Those involved in theater sometimes take on multiple roles. For James Lebo that means not just serving as the Virginia Samford Theatre’s costume designer, but also their temperature bouncer.
Lebo stood in front of the theater’s glass doors at a recent matinee and stuck a thermometer to each audience member’s forehead as they approached the building. He struck a lighthearted tone with a procedure that’s become ubiquitous during the coronavirus pandemic, asking a bald man to pull back his bangs and telling another his temperature registered 312 degrees.
“Everyone has worn masks, haven’t had any issue with that, and everyone has temped out just fine,” Lebo said.
It’s one example of how Birmingham theater groups have adapted to a world of COVID-19. Live theater is particularly challenging since performers and the audience are generally in close quarters with no social distancing. But companies are finding way to forge ahead both on and off the stage.
Virginia Samford Theatre implemented many safety procedures in order to hold performances inside its building. In addition to masking and temperature checks, the audience is limited to just 100 people – a third of capacity. Patrons are directed to their seats to reduce congregating.
The actors also have temperature checks and they’re masked when they’re not on stage. For a run of “The Fantasticks” in October, the director redesigned the show so the performers would be distanced. Not every production can handle that treatment.
“That’s kind of the path that we’re on right now is choosing very carefully shows that we feel that our audiences will like but we can manage it back stage and on stage,” VST President Cathy Gilmore said.
For Red Mountain Theatre Company, the pandemic meant a change of venue from its intimate cabaret theater to outdoors where people can spread out. The group staged a collection of monologues and music at the Avondale Park amphitheater in September. Their Holiday Spectacular in December will be at a place not known for theater: the baseball stadium Regions Field.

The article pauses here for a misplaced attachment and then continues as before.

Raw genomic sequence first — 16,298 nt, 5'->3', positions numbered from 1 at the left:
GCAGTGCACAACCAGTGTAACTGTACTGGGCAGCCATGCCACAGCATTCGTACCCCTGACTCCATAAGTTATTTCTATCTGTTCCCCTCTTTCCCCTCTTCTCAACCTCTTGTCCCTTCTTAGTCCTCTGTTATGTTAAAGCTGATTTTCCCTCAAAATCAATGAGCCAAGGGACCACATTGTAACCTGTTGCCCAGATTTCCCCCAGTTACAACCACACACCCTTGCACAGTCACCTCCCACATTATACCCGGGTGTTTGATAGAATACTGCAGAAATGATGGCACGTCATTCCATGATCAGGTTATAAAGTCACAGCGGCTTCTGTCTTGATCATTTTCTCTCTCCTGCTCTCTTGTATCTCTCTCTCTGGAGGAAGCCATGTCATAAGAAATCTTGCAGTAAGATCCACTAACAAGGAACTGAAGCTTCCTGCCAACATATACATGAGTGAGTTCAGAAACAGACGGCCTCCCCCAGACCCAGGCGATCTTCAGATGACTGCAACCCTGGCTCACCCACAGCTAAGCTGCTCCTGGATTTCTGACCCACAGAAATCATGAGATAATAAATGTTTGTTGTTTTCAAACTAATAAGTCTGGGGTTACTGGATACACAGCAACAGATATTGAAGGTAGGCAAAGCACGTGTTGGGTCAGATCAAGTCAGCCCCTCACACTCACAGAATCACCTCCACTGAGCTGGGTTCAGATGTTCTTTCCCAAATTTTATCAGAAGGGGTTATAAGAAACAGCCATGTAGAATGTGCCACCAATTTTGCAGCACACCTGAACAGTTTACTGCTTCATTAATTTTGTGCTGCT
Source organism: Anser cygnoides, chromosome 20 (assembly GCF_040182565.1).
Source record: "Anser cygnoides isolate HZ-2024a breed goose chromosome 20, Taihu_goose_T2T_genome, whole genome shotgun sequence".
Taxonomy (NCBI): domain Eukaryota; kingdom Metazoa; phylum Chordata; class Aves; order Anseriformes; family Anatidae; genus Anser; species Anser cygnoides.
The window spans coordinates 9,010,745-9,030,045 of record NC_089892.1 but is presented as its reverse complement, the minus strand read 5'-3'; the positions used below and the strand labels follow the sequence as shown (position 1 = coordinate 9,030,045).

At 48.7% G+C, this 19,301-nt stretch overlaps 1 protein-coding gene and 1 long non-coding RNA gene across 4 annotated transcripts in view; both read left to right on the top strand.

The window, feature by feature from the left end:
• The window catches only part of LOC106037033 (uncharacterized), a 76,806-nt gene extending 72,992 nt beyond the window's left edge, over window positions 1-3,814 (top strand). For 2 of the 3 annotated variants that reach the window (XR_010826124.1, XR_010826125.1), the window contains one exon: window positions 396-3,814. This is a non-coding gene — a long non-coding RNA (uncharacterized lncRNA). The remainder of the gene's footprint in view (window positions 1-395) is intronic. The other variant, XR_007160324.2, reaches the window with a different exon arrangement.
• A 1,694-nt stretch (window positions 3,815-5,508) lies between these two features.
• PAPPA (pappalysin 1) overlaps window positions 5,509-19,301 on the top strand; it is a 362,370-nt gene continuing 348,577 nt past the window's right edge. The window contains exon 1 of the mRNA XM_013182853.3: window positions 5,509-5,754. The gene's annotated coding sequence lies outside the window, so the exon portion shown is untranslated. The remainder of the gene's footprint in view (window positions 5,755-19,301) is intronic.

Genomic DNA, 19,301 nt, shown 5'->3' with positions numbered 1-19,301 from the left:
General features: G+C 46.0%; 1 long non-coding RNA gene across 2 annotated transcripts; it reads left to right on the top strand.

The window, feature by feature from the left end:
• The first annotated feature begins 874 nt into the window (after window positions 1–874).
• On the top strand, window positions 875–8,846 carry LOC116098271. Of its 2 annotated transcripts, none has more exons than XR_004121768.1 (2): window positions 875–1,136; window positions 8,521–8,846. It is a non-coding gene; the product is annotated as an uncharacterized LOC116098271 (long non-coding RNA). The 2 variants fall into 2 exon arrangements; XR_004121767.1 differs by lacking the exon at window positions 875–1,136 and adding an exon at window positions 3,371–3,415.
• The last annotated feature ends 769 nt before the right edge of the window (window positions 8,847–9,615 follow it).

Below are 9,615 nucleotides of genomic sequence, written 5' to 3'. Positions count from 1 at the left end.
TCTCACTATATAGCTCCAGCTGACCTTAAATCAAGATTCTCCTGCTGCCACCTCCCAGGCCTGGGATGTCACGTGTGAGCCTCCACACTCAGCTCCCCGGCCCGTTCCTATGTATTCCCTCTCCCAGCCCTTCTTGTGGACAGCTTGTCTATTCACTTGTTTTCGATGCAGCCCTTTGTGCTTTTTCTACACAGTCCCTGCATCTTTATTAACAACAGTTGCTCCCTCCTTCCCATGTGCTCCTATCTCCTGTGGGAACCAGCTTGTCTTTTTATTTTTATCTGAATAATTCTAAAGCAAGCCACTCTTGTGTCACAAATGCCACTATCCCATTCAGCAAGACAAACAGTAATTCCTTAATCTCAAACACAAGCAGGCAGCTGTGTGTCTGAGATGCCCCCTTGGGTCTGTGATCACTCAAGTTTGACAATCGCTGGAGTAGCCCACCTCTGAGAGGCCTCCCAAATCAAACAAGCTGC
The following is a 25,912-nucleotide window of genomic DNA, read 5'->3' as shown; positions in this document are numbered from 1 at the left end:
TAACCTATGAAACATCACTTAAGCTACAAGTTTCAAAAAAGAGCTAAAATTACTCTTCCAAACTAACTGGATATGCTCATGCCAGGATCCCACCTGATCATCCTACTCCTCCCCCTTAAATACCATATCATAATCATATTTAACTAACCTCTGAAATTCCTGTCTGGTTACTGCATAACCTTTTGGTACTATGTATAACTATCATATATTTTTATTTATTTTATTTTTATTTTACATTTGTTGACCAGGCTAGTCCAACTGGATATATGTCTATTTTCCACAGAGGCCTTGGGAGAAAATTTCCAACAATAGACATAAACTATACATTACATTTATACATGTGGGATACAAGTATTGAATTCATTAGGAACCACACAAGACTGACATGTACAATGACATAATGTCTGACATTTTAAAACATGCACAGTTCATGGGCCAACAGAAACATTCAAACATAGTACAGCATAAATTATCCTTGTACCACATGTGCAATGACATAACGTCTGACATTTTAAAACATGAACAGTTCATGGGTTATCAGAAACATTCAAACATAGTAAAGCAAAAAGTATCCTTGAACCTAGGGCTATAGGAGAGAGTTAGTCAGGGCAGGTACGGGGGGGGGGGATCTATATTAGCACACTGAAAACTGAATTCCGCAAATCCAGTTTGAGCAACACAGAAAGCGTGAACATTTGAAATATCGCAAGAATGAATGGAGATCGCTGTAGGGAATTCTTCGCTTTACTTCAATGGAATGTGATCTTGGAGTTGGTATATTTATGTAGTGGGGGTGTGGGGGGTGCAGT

“I’m putting a 40-foot by 28-foot stage across home plate and we are going to socially distance the audience,” RMTC Executive Director Keith Cromwell said. ”I am just going to go nuts with this.”
Performers will be masked because of proximity to each other on stage which means, other than solos, songs will be prerecorded. But the change in venue also presents an opportunity.
“I’m going to have fireworks. It’s going to snow over the audience. I’m going to have live animals,” Cromwell said. “Frankly, I’m thinking COVID or no COVID, we may end up wanting to do this every year.”
Just as the pandemic forced more virtual connection, one theater’s strategy has been to go strictly online. In late spring, Birmingham Children’s Theatre started producing what it calls cardboard puppet theater.
The online videos were recorded in one take to be as much like live theater as possible. More recently the group has streamed live, one-person shows, though the virtual format can lack the connection between actor and audience.
“A lot of what we do in theater for youth is there’s a lot of letting a kid be involved in the production, even if it’s just talking back to the audience or letting them really be mad at a villain or really clap for a hero,” BCT performer Rebecca Yeager said.
The pressure on theaters goes beyond how to stage shows to how to weather the financial turmoil brought on by the pandemic. All three companies received Paycheck Protection Program loans. They are also nonprofits, so they rely on donations, not just ticket sales like a commercial theater.
The leaders of Virginia Samford Theatre and Red Mountain Theatre Company said their finances were in good shape going into the pandemic. VST did not layoff any staff. RMTC did have to furlough some, but about 90% have been brought back. The company is still on track to open a new $25M arts campus near Railroad Park in June.
But it has been a difficult road for Birmingham Children’s Theatre. It is still operating with a skeleton staff since almost half of its revenue comes from school field trips, which aren’t a priority in a pandemic.
“We are always connected to the schools and when they struggle, we struggle. When they thrive, we thrive,” BCT Interim Executive Artistic Director Ashley Woods said.
According to Dominic Yeager, associate chair of the University of Alabama theatre department and head of the arts management program, holding shows at reduced capacity is not sustainable long-term. He cautioned that nonprofits should avoid relying too much on donors.
“We don’t want to tap out that funding too soon, because we’re definitely going to need it to try to make the climb back up to more normal operations,” Yeager said.
Theater must rebound, he argued, because of its artistic role in the community: to comment on what’s going on around us.
What bigger subject to comment about than a pandemic?
Andrew Yeager, Rebecca Yeager and Dominic Yeager are not related.